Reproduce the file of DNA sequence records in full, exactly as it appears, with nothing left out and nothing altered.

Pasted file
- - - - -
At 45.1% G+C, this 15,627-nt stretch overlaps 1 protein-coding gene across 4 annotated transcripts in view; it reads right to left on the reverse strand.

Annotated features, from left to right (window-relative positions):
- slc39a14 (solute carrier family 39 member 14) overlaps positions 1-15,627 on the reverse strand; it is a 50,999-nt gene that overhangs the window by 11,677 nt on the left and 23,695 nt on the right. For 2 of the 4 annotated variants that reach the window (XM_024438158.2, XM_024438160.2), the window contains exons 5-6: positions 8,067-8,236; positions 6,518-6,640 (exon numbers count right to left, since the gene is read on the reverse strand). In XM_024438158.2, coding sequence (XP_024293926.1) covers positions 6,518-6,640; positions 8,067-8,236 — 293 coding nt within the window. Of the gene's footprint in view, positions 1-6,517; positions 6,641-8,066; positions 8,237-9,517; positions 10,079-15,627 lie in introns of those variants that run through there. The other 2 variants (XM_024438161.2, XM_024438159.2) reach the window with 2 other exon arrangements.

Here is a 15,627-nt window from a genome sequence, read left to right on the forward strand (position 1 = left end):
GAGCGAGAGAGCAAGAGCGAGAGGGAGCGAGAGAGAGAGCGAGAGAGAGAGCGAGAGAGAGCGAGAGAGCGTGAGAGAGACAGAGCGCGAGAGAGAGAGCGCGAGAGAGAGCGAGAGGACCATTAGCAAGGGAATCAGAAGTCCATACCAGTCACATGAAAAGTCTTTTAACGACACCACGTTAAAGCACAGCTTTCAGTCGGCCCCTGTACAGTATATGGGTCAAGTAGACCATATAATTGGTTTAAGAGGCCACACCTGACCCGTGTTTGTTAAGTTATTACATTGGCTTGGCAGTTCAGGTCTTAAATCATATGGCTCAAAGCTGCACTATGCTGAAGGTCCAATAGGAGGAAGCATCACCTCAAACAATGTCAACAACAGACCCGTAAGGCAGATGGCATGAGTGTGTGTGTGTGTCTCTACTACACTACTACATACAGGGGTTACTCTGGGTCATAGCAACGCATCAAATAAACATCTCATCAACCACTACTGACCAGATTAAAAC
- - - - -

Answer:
At 45.1% G+C, this 15,627-nt stretch overlaps 1 protein-coding gene across 4 annotated transcripts in view; it reads right to left on the reverse strand.

Annotated features, from left to right (window-relative positions):
- slc39a14 (solute carrier family 39 member 14) overlaps positions 1-15,627 on the reverse strand; it is a 50,999-nt gene that overhangs the window by 11,677 nt on the left and 23,695 nt on the right. For 2 of the 4 annotated variants that reach the window (XM_024438158.2, XM_024438160.2), the window contains exons 5-6: positions 8,067-8,236; positions 6,518-6,640 (exon numbers count right to left, since the gene is read on the reverse strand). In XM_024438158.2, coding sequence (XP_024293926.1) covers positions 6,518-6,640; positions 8,067-8,236 — 293 coding nt within the window. Of the gene's footprint in view, positions 1-6,517; positions 6,641-8,066; positions 8,237-9,517; positions 10,079-15,627 lie in introns of those variants that run through there. The other 2 variants (XM_024438161.2, XM_024438159.2) reach the window with 2 other exon arrangements.

Here is a 15,627-nt window from a genome sequence, read left to right on the forward strand (position 1 = left end):
GAGCGAGAGAGCAAGAGCGAGAGGGAGCGAGAGAGAGAGCGAGAGAGAGAGCGAGAGAGAGCGAGAGAGCGTGAGAGAGACAGAGCGCGAGAGAGAGAGCGCGAGAGAGAGCGAGAGGACCATTAGCAAGGGAATCAGAAGTCCATACCAGTCACATGAAAAGTCTTTTAACGACACCACGTTAAAGCACAGCTTTCAGTCGGCCCCTGTACAGTATATGGGTCAAGTAGACCATATAATTGGTTTAAGAGGCCACACCTGACCCGTGTTTGTTAAGTTATTACATTGGCTTGGCAGTTCAGGTCTTAAATCATATGGCTCAAAGCTGCACTATGCTGAAGGTCCAATAGGAGGAAGCATCACCTCAAACAATGTCAACAACAGACCCGTAAGGCAGATGGCATGAGTGTGTGTGTGTGTCTCTACTACACTACTACATACAGGGGTTACTCTGGGTCATAGCAACGCATCAAATAAACATCTCATCAACCACTACTGACCAGATTAAAAC